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Beyond the Bale : Aug 07 - Sep 07 Supplement
By Melissa Marino Photo by Kellie Penfold Merino Superior Sires (MSS) lets ram breeders and commercial woolgrowers directly compare the performance of Merino sires based on information gathered from independent sire-evaluation sites across Australia. The latest report, Merino Superior Sires 12, provides an accurate tool for breeders to identify the genetic merit and visual performance of Merino sires, highlighting those with the most commercially important traits. Progeny from up to 13 different sites are independently measured and assessed for a wide range of traits, allowing breeders to distinguish between differences that result from the animal's environment and those caused by the genes the animal carries. The MSS report is published every year in a hard copy version and is also available on the MSS website, where it is regularly updated. The report has been produced for more than a decade, but this year it has improved the ease with which genetic comparison can be made by adopting Australian Sheep Breeding Values (ASBVs), advancing the use of a common genetic language across the Merino industry. By adopting ASBVs in the reporting, information is standardised across two major sources of genetic information, allowing growers to directly compare data on the MSS and the Sheep Genetics Australia (SGA) genetic databases. Previously, Merino Superior Sires used MSS Breeding Values to compare sires. Ben Swain, the Australian Merino Sire Evaluation Association's (AMSEA) executive officer, says consistent language across the two sources of genetic information should encourage ram breeders and commercial woolgrowers to use the resources to make advances towards their breeding objectives. "It avoids confusion, which is not hard with this sort of information; it's been easy to get overwhelmed," he says. "Now, growers and breeders will be more likely to use genetic benchmarking information to improve their flocks." Mr Swain says MSS offers a single publication where ram breeders and commercial woolgrowers can reference Australia's top Merino sires and directly compare them on genetic merit. Those comparisons are made by joining between 10 and 20 rams at individual sites with up to 60 ewes through artificial insemination. As either yearlings or hoggets (10 to 18 months) or adults (18 to 24 months), those progeny are then evaluated for a range of measured traits including fleece weight, fibre diameter, staple strength and length and worm-egg count, as well as visual traits for wool quality and conformation. A number of 'Link Sires' are used in common between sites, and over several consecutive years at each site, to create genetic linkage and the basis for national comparisons across different years and locations. Differences between sires that are a result of the environment and those caused by Ben Swain from the Australian Merino Sire Evaluation Association. How do your rams compare? You can use Merino Superior Sires (MSS) to: ú evaluate the performance of your rams against an industry benchmark for measured and visually assessed traits; ú use semen from a high-ranking MSS sire in your flock to benchmark your flock genetics; and ú select a high-performing ram that meets your objective to improve your flock. NEW SHEEP-SELECTION GUIDE IN SIGHT Within weeks classers and breeders will be able to use a truly national set of standardised visual scores to consistently describe, record and class sheep for accelerated genetic gain. And in as little as 12 months, Australian Sheep Breeding Values (ASBVs) for these visually assessed traits will be released by Sheep Genetics Australia (SGA). Dr Troy Fischer,AWI's sheep productivity program manager, says the national guide of scoring standards (the first of its kind) will provide a common language for the visual assessment of sheep and facilitate the submission of visual data to SGA. "After much consultation with industry, the Visual Assessment Scores pocket guide is designed to provide sheep classers and breeders with an industry-accepted set of visual standards -- a national currency if you like -- that will deliver the consistent description of important phenotypic traits," Dr Fischer says. In addition to a national reference for the classing of sheep by stud and commercial breeders, the visual standards will enable breeders to record and submit score data and pedigree information to SGA to progress development of across-flock ASBVs for various traits. "Breeders and producers place significant emphasis on these traits when making selection decisions, hence the inclusion of these traits into SGA is anticipated to have a positive impact on adoption and utilisation of genetic information," he says. The 'wool quality' and 'conformation' traits outlined in the guide are based on illustrative interpretations of visual standards adopted by the Australian Merino Sire Evaluation Association (AMSEA), while the 'breech' traits are an updated genes the sire carries can then be separated. If ram breeders or commercial woolgrowers want information on how an individual sire performed in a particular environment, they can view individual site reports, which are freely available on the MSS website. MSS is produced by AMSEA, funded by AWI and supported by Meat and Livestock Australia. According to Dr Troy Fischer, AWI's sheep productivity program manager, Merino Superior Sires 12 is more accurate than previous editions due to the increased amount of information on some sires. It is also more applicable, with only sires entered for evaluation since 2000 listed in the document. Data relating to older sires is available on the MSS website. ú More information: Ben Swain, 02 6743 2306, firstname.lastname@example.org; http://mss.anprod.csiro.au 6 BEYOND THE BALE BREEDING FOR PROFIT SUPPLEMENT MERINO SUPERIOR SIRES COMMON LANGUAGE, SUPERIOR SIRES By adopting Australian Sheep Breeding Values (ASBVs), Merino Superior Sires is able to provide even better information for breeders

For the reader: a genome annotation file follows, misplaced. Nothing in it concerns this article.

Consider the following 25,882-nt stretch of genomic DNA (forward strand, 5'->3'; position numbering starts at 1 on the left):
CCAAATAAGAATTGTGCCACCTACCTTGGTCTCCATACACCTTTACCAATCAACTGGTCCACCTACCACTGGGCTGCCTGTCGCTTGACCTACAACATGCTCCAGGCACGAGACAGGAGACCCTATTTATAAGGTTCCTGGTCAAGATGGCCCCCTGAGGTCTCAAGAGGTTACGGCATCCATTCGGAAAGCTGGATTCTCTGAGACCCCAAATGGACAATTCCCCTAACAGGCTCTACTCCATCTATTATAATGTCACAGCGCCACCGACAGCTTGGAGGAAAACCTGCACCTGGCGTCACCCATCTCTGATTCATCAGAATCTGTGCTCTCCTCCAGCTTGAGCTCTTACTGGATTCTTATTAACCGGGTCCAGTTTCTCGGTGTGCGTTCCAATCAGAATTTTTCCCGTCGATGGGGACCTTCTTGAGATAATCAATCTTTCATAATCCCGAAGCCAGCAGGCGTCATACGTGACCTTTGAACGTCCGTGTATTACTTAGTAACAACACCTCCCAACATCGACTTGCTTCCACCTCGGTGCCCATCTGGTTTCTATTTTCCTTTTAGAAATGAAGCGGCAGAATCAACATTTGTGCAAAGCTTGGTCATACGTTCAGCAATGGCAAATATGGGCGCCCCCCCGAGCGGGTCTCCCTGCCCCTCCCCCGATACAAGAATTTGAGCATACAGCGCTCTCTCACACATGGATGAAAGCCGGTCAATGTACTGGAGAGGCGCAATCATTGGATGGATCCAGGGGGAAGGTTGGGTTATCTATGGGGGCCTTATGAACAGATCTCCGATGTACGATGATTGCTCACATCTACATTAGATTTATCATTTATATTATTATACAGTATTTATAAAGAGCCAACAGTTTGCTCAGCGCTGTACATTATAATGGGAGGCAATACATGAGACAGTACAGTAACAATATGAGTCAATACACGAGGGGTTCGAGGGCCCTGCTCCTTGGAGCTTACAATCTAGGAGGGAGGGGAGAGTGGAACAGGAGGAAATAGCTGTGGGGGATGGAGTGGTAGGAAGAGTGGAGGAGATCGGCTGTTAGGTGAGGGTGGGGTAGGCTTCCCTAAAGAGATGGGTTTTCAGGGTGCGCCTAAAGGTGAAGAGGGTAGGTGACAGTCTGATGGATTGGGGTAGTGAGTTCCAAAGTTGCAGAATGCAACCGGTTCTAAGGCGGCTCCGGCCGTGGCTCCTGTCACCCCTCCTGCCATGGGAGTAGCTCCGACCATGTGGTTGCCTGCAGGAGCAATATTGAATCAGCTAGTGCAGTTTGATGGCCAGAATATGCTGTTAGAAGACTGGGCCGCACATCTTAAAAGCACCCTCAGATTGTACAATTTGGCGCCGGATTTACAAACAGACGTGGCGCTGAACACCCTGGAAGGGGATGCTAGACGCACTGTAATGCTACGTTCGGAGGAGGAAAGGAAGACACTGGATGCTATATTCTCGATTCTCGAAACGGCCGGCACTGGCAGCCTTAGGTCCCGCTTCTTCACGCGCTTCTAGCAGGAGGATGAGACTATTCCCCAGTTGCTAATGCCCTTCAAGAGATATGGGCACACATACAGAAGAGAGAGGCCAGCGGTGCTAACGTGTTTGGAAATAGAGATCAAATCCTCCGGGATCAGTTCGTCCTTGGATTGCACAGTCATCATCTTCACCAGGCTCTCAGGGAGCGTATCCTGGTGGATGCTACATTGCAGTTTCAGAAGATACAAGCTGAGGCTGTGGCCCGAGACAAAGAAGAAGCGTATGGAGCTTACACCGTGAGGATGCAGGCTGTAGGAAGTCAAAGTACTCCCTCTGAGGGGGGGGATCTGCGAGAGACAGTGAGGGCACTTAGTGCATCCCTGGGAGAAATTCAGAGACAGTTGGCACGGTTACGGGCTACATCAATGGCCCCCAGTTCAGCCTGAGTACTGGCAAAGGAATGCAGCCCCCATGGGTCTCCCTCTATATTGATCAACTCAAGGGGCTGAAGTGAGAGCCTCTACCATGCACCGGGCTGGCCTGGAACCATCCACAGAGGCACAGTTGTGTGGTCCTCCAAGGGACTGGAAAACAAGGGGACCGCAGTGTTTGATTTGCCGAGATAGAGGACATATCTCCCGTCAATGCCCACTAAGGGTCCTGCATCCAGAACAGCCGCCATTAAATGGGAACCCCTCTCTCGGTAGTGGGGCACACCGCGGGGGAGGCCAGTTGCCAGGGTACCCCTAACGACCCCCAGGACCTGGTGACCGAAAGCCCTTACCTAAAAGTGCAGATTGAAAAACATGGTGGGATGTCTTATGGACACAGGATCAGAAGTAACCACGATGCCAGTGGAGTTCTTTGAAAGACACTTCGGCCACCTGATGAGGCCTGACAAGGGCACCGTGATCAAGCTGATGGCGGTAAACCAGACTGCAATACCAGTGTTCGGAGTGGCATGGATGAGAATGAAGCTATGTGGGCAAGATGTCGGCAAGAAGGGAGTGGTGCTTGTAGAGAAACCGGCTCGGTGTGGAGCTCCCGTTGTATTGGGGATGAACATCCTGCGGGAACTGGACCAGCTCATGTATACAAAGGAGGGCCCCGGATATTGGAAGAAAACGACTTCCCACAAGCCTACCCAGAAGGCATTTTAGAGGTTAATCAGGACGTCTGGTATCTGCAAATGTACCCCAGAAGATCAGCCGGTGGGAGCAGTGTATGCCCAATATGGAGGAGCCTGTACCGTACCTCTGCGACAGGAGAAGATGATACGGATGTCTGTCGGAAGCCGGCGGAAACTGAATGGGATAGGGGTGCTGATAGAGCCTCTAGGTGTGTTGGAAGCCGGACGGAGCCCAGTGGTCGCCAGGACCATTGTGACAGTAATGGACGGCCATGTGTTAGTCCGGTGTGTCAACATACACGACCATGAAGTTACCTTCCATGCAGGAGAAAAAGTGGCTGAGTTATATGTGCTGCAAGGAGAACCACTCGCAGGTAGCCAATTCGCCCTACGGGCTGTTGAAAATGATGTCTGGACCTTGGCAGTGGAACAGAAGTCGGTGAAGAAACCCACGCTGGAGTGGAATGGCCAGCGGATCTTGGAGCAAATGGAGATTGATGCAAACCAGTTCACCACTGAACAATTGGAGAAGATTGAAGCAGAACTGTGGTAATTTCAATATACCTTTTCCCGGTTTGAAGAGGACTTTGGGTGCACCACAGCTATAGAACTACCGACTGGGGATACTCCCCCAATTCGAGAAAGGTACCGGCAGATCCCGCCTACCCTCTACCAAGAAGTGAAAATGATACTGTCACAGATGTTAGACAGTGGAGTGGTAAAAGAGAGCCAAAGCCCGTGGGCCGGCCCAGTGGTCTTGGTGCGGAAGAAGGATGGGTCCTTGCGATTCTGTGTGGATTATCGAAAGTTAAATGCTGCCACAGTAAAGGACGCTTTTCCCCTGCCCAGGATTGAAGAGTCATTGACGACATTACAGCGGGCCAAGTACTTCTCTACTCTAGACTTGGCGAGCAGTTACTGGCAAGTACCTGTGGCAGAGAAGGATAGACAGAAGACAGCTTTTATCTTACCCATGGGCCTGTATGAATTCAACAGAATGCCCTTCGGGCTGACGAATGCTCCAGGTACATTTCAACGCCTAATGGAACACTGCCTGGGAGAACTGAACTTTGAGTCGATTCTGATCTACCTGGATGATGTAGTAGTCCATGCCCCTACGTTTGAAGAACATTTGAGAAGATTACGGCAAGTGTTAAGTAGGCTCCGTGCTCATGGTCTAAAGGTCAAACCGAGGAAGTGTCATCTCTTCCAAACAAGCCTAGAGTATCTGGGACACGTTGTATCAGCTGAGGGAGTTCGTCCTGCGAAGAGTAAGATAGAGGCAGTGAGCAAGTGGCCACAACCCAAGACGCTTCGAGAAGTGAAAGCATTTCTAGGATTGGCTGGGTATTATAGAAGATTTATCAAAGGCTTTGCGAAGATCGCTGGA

Oct 07 - Nov 07
Aug 07 - Sep 07